The soil was one which did not foster large plantations, as in the South, but small farms tilled by their owners, with little help from slave or indented servant. There was, therefore, no economic factor at work in New England tending to wide dispersal, as against the obvious need of compact settlement for purposes of protection, mutual help, and social intercourse. The early New Englander was a somewhat hesitating believer in the injustice of slavery. He was a strong believer in a town grouped about a church. The soil confirmed and strengthened him in both convictions.
This compact form of settlement, in turn, however, caused the village lands of New England to become exceedingly high-priced as compared with the plantation lands of the southern colonies. In the seventeenth century, New England farms very rarely contained over five hundred acres, in contrast to the average Virginian plantation of five thousand; but New England land was worth about fourteen times as much per acre as that in Virginia, and a hundred-acre homestead in the north was equal in value to a fair-sized plantation in the south. All these factors, operating with others, emphasized the characteristic nature of New England expansion, which was almost invariably a migration, not of individuals, but of churches and towns, or, at least, of small neighborhood groups.
When the land was first settled, it was everywhere covered by a dense forest, except for meadows here and there, along the shore or in the larger river-bottoms. Even to-day, of the thirty thousand square miles of land-surface in Maine, the forest is said to extend over twenty-one thousand, a district as large as New Hampshire, Massachusetts, and Connecticut combined. These forests, mainly of hard-wood, deciduous trees, with an admixture of conifers in Maine, had been practically untouched by the natives, except by burning the underbrush. In fact, Whitney claims that more trees had been destroyed by the beavers than by the Indians. Although building stone is plentiful in New England, this abundance of timber along the Atlantic coast determined the form of the colonial architecture, and developed a type of wooden building little used in England. It also provided the materials for shipbuilding, the forests growing to the very edge of a shore indented almost everywhere by suitable harbors; and, in the early period, this industry is found scattered along the entire shore. But it tended to concentrate at fewer points, as the lumber-supply near at hand became exhausted, and the tonnage of vessels increased. “In reading the early commercial history of New England,” however, as Miss Semple well says, “one seems never to get away from the sound of the shipbuilder’s hammer, and the rush of the launching vessel.” The climate, though varying in intensity from northern Maine and New Hampshire to southern Connecticut, and also from inland to the sea, is, on the whole, a severe one. Snow falls to a considerable depth everywhere, remaining in the mountains till late in the spring, the lower mean temperature of the year, as compared with the coast farther south, being due to the greater cold of winter rather than to a cooler summer. The seasonal changes, indeed, are very marked, and the cultural influence of “the harshness of contrasts and extremes of sensibility,” of a “winter which was always the effort to live,” and a summer which was “tropical license,” must formerly have been even greater than to-day. A noteworthy feature of our Atlantic coast, climatically, is the crowding together of the isothermal lines, so that the frigid and tropical zones are brought within twenty degrees of latitude, as compared with forty in Europe. This bringing the products of so many climatic regions comparatively near to one another greatly stimulated intercolonial trade, which New England early claimed the largest share in carrying.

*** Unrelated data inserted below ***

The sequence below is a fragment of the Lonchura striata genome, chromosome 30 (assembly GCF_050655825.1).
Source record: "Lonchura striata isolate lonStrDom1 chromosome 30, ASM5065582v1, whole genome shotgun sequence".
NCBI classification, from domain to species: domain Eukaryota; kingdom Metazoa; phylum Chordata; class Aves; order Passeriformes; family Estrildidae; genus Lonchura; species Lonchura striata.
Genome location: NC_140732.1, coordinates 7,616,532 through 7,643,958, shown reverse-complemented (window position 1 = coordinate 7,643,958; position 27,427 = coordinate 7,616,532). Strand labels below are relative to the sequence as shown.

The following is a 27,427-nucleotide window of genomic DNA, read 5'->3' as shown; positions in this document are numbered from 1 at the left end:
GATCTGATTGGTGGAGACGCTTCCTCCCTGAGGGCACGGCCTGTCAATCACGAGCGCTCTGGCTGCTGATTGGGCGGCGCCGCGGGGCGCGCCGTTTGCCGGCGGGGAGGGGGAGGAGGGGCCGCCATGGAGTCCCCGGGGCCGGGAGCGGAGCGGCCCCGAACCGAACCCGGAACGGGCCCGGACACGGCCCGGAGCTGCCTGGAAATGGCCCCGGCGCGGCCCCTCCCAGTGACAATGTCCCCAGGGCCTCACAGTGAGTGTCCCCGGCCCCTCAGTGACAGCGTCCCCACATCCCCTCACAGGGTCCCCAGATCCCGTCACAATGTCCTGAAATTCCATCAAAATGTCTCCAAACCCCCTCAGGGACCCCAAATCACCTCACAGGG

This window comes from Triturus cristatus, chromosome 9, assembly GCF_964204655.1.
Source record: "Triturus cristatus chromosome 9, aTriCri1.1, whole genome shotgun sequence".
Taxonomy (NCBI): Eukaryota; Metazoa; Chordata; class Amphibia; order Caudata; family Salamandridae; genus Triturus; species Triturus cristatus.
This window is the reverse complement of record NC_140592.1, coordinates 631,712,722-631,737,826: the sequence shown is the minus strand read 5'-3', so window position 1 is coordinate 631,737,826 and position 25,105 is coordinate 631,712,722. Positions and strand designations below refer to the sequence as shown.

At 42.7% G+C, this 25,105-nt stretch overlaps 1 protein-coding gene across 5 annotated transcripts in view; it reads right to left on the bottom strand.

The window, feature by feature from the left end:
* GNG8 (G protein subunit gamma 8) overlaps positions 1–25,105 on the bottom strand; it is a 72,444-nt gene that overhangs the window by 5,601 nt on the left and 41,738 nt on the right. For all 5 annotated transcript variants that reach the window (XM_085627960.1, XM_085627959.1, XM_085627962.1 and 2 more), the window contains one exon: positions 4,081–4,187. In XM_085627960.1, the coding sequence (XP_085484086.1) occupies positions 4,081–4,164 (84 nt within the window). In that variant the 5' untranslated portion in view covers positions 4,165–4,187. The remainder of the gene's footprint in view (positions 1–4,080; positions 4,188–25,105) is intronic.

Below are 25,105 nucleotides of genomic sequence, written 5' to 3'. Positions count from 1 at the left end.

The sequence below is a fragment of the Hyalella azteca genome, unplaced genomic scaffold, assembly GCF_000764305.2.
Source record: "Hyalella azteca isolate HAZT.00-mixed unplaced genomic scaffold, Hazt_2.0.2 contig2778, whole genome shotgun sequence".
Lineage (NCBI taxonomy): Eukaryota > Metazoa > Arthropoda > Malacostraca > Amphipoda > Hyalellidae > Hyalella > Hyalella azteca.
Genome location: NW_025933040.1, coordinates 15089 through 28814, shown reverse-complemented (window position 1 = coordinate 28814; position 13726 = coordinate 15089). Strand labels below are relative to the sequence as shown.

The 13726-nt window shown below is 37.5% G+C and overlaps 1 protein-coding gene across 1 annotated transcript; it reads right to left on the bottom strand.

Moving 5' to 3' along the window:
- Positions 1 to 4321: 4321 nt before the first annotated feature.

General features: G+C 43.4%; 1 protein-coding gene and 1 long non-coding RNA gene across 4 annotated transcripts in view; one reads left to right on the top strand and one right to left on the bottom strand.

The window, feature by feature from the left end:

We thus see how the mountain-barrier kept the New Englander within bounds; how the lack of long navigable rivers prevented him from advancing far inland, even within his narrow limits; how the bleak and stony uplands held him along the coast and lower river valleys; how the soil discouraged him from agriculture; and, on the other hand, how his numerous harbors, the quantity of timber for ship-building, and his central position for the carrying trade, all drew him out to sea.
There was another, and most important factor, however, luring him to quit the land, for the banks and shoals, extending from Cape Cod to Newfoundland, were the feeding grounds of enormous masses of cod, herring, and other fish, which swarmed in the cold waters of the Labrador current. If no precious metals rewarded search, if the beaver retreated farther and farther into the wilderness, if the soil gave but grudging yield, here, at least, was limitless wealth. The industry, thanks to the combination of shoals and icy waters, became the corner-stone of the prosperity of New England; and in the colonial history of that section, commerce smells as strongly of fish as theology does of brimstone. Together with lumber, fish became the staple of exchange with old England and the rich West Indian settlements, and the industry bred a hardy race of seamen, who manned New England’s merchant fleet, and, later, the American navy.